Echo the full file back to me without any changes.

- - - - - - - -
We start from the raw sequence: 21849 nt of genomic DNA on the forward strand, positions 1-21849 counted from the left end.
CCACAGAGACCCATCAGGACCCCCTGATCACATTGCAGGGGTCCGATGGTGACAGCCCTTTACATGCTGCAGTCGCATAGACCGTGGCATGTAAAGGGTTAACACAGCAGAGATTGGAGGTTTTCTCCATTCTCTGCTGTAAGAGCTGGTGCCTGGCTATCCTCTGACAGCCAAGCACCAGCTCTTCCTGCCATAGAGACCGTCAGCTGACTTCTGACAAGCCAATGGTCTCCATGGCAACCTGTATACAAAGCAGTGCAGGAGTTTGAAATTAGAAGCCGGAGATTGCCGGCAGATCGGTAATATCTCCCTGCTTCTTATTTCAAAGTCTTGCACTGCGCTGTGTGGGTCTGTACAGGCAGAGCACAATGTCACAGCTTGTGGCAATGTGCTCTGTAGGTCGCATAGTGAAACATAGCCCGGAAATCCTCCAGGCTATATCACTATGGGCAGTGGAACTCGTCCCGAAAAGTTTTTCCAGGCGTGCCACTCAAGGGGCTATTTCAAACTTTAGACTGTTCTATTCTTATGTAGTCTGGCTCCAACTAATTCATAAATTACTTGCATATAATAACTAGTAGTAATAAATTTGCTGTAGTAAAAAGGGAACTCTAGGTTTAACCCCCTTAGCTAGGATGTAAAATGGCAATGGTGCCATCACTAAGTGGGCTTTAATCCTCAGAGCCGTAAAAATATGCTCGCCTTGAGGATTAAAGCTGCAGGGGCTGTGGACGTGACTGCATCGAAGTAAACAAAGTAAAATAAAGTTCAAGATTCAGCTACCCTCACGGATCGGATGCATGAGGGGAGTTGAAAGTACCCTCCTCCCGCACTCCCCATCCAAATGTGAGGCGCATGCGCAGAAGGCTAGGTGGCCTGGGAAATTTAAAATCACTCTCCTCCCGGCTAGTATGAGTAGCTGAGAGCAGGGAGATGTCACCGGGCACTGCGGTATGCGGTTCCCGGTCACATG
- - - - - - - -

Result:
We start from the raw sequence: 21849 nt of genomic DNA on the forward strand, positions 1-21849 counted from the left end.
CCACAGAGACCCATCAGGACCCCCTGATCACATTGCAGGGGTCCGATGGTGACAGCCCTTTACATGCTGCAGTCGCATAGACCGTGGCATGTAAAGGGTTAACACAGCAGAGATTGGAGGTTTTCTCCATTCTCTGCTGTAAGAGCTGGTGCCTGGCTATCCTCTGACAGCCAAGCACCAGCTCTTCCTGCCATAGAGACCGTCAGCTGACTTCTGACAAGCCAATGGTCTCCATGGCAACCTGTATACAAAGCAGTGCAGGAGTTTGAAATTAGAAGCCGGAGATTGCCGGCAGATCGGTAATATCTCCCTGCTTCTTATTTCAAAGTCTTGCACTGCGCTGTGTGGGTCTGTACAGGCAGAGCACAATGTCACAGCTTGTGGCAATGTGCTCTGTAGGTCGCATAGTGAAACATAGCCCGGAAATCCTCCAGGCTATATCACTATGGGCAGTGGAACTCGTCCCGAAAAGTTTTTCCAGGCGTGCCACTCAAGGGGCTATTTCAAACTTTAGACTGTTCTATTCTTATGTAGTCTGGCTCCAACTAATTCATAAATTACTTGCATATAATAACTAGTAGTAATAAATTTGCTGTAGTAAAAAGGGAACTCTAGGTTTAACCCCCTTAGCTAGGATGTAAAATGGCAATGGTGCCATCACTAAGTGGGCTTTAATCCTCAGAGCCGTAAAAATATGCTCGCCTTGAGGATTAAAGCTGCAGGGGCTGTGGACGTGACTGCATCGAAGTAAACAAAGTAAAATAAAGTTCAAGATTCAGCTACCCTCACGGATCGGATGCATGAGGGGAGTTGAAAGTACCCTCCTCCCGCACTCCCCATCCAAATGTGAGGCGCATGCGCAGAAGGCTAGGTGGCCTGGGAAATTTAAAATCACTCTCCTCCCGGCTAGTATGAGTAGCTGAGAGCAGGGAGATGTCACCGGGCACTGCGGTATGCGGTTCCCGGTCACATG